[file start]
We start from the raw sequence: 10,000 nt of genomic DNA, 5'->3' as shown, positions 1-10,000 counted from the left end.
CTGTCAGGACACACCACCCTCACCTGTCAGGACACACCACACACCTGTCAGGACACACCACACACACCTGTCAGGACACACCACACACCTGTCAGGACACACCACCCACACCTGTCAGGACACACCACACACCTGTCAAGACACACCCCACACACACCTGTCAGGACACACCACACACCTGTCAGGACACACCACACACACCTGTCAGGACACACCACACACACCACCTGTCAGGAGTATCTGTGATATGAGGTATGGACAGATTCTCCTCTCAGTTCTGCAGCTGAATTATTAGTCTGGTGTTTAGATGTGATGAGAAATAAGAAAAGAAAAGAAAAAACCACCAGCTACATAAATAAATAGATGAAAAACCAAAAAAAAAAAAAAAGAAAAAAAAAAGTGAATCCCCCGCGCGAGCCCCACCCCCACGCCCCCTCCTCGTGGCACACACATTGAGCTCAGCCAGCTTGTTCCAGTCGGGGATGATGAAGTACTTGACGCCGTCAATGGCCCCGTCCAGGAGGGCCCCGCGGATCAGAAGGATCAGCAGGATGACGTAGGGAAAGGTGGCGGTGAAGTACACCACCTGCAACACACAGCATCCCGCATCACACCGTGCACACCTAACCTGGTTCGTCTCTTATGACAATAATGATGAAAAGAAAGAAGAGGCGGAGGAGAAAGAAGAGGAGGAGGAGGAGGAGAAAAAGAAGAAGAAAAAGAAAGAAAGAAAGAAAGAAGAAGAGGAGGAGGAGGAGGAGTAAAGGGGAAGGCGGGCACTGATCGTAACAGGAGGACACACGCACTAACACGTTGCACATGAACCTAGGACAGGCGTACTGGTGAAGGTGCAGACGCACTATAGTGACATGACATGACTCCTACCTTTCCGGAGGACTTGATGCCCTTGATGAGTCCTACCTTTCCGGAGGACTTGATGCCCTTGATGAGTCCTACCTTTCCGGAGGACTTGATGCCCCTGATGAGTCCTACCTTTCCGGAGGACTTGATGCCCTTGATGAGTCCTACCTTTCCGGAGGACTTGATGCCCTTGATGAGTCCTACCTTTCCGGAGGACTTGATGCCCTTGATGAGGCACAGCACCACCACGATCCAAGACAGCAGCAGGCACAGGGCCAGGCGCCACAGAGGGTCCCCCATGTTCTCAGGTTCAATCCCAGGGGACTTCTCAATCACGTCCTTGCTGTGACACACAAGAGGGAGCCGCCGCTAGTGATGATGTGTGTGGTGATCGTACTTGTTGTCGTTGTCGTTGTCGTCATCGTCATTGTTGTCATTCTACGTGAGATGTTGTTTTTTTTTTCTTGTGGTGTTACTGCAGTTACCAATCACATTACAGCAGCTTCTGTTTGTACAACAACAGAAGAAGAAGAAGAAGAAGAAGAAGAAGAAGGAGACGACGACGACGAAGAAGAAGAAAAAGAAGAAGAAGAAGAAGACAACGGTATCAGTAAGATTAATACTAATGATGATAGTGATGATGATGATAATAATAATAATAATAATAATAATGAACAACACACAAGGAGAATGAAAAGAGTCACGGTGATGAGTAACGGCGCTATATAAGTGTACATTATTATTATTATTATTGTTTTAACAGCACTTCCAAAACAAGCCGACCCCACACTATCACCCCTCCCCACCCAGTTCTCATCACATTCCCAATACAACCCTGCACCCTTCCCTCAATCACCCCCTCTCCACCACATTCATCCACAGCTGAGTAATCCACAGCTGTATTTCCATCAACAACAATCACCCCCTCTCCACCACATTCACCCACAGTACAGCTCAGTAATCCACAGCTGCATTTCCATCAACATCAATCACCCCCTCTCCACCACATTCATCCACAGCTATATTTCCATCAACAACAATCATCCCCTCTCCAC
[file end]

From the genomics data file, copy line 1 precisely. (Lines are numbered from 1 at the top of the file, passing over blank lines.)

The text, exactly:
We start from the raw sequence: 10,000 nt of genomic DNA, 5'->3' as shown, positions 1-10,000 counted from the left end.